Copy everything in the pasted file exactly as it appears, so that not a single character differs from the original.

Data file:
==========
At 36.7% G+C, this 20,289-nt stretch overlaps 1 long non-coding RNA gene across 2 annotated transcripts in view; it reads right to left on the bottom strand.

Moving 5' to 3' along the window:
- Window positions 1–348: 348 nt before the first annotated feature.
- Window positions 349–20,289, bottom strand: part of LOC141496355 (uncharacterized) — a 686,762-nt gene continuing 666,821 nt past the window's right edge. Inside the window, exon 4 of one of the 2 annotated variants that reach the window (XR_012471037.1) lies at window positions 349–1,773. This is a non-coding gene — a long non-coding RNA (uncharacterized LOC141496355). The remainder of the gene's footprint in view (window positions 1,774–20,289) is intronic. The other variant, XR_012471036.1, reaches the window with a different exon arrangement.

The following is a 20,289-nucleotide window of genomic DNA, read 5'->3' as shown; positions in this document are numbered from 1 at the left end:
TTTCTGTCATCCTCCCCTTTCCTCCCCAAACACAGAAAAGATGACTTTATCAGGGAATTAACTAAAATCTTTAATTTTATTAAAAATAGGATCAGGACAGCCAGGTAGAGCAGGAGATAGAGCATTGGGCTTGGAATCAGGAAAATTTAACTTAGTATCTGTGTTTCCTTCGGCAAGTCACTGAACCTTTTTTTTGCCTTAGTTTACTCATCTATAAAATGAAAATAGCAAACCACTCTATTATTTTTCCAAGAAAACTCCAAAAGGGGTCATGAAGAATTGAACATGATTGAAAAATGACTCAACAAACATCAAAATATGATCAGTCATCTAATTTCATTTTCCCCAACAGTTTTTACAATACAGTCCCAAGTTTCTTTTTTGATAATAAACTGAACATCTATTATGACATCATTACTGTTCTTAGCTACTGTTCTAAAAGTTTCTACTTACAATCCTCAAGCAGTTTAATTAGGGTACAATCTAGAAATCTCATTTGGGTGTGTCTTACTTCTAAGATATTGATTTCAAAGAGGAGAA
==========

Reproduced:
At 36.7% G+C, this 20,289-nt stretch overlaps 1 long non-coding RNA gene across 2 annotated transcripts in view; it reads right to left on the bottom strand.

Moving 5' to 3' along the window:
- Window positions 1–348: 348 nt before the first annotated feature.
- Window positions 349–20,289, bottom strand: part of LOC141496355 (uncharacterized) — a 686,762-nt gene continuing 666,821 nt past the window's right edge. Inside the window, exon 4 of one of the 2 annotated variants that reach the window (XR_012471037.1) lies at window positions 349–1,773. This is a non-coding gene — a long non-coding RNA (uncharacterized LOC141496355). The remainder of the gene's footprint in view (window positions 1,774–20,289) is intronic. The other variant, XR_012471036.1, reaches the window with a different exon arrangement.

The following is a 20,289-nucleotide window of genomic DNA, read 5'->3' as shown; positions in this document are numbered from 1 at the left end:
TTTCTGTCATCCTCCCCTTTCCTCCCCAAACACAGAAAAGATGACTTTATCAGGGAATTAACTAAAATCTTTAATTTTATTAAAAATAGGATCAGGACAGCCAGGTAGAGCAGGAGATAGAGCATTGGGCTTGGAATCAGGAAAATTTAACTTAGTATCTGTGTTTCCTTCGGCAAGTCACTGAACCTTTTTTTTGCCTTAGTTTACTCATCTATAAAATGAAAATAGCAAACCACTCTATTATTTTTCCAAGAAAACTCCAAAAGGGGTCATGAAGAATTGAACATGATTGAAAAATGACTCAACAAACATCAAAATATGATCAGTCATCTAATTTCATTTTCCCCAACAGTTTTTACAATACAGTCCCAAGTTTCTTTTTTGATAATAAACTGAACATCTATTATGACATCATTACTGTTCTTAGCTACTGTTCTAAAAGTTTCTACTTACAATCCTCAAGCAGTTTAATTAGGGTACAATCTAGAAATCTCATTTGGGTGTGTCTTACTTCTAAGATATTGATTTCAAAGAGGAGAA